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Wednesday, October 6, 1999 Published at 18:35 GMT 19:35 UK


Latex lips blow own trumpet

The instrument plugs into the black ring and then the music begins

A pair of artificial latex lips puffing on a trombone is helping to reveal the mysteries of how musicians play brass instruments.

The latex lips play the trumpet
The physics of brass instruments are not well understood, said Dr Murray Campbell, in the University of Edinburgh's Acoustics Group.

"You'd be surprised how little is known about the relationship between what a brass player does with their lips, what the instrument tries to do and the note that actually comes out," he said.

Murray Campbell plays the trumpet
"We can't offer advice to players and teachers yet, but we hope we might be able to in future," he told BBC News Online. "And we're all performing brass players with a keen personal interest in the work."

Trembling lips

Murray Campbell talks about the artificial lips
Woodwind instruments have a vibrating reed in the mouthpiece but in brass instruments a player's lips are the oscillating device that creates the note. The lips force vibrating air through a funnel-shaped mouthpiece into the resonant tube of the instrument.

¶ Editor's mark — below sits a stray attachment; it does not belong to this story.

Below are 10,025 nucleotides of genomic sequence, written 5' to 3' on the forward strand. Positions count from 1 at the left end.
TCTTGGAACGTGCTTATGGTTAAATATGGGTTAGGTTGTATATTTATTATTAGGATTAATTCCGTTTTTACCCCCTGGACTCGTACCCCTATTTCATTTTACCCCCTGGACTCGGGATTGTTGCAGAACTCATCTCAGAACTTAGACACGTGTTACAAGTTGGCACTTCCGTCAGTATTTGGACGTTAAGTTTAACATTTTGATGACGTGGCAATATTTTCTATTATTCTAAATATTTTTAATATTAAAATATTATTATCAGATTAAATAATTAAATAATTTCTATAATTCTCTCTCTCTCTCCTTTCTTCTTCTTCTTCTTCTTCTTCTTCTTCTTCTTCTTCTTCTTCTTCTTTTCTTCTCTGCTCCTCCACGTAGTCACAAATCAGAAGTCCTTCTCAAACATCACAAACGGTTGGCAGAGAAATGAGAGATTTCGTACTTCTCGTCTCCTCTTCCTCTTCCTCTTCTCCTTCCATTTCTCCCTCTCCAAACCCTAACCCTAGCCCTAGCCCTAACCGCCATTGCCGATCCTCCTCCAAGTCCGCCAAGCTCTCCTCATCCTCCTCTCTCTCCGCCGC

But the relationship between the shape of the lips and the note produced by the instrument is complex. Changes in lip vibration do not produce proportional changes in the note. "It's strongly non-linear," said Dr Campbell, whose work is published in New Scientist magazine.

[ image:  ]

The problem is that analysing how the lips and instrument interact requires lips to be held in a fixed position for up to 10 minutes. No human player can maintain this, which is where the artificial lips come in.

Plastic teeth

These were created by French physicists Joël Gilbert and Jean-François Petiot using two thin latex tubes. The tubes are filled with water so they mimic the density and flexibility of our own lips.

And as air is blown through them, it flows through a perforated plastic plate that simulates the effect of teeth. The tension in the "lips" can also be adjusted to mimic different playing styles.

Dr Campbell has constructed a new version of the French system in Edinburgh for a series of tests.

He told BBC News Online: "There is one very interesting feature which is not yet fully understood called "lipping". Just by adjusting the way that you set your lips on a trumpet's mouthpiece, as well as the tension of the lips and the way you blow, you can change the note quite a lot.

"A good player can change it by several tones but exactly what the player is doing is not clear. Some people think its down to the tension of the lips, others think it's the shape of your mouth and the position of your tongue and that's just the kind of thing we are researching."

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Edinburgh University Acoustics Group

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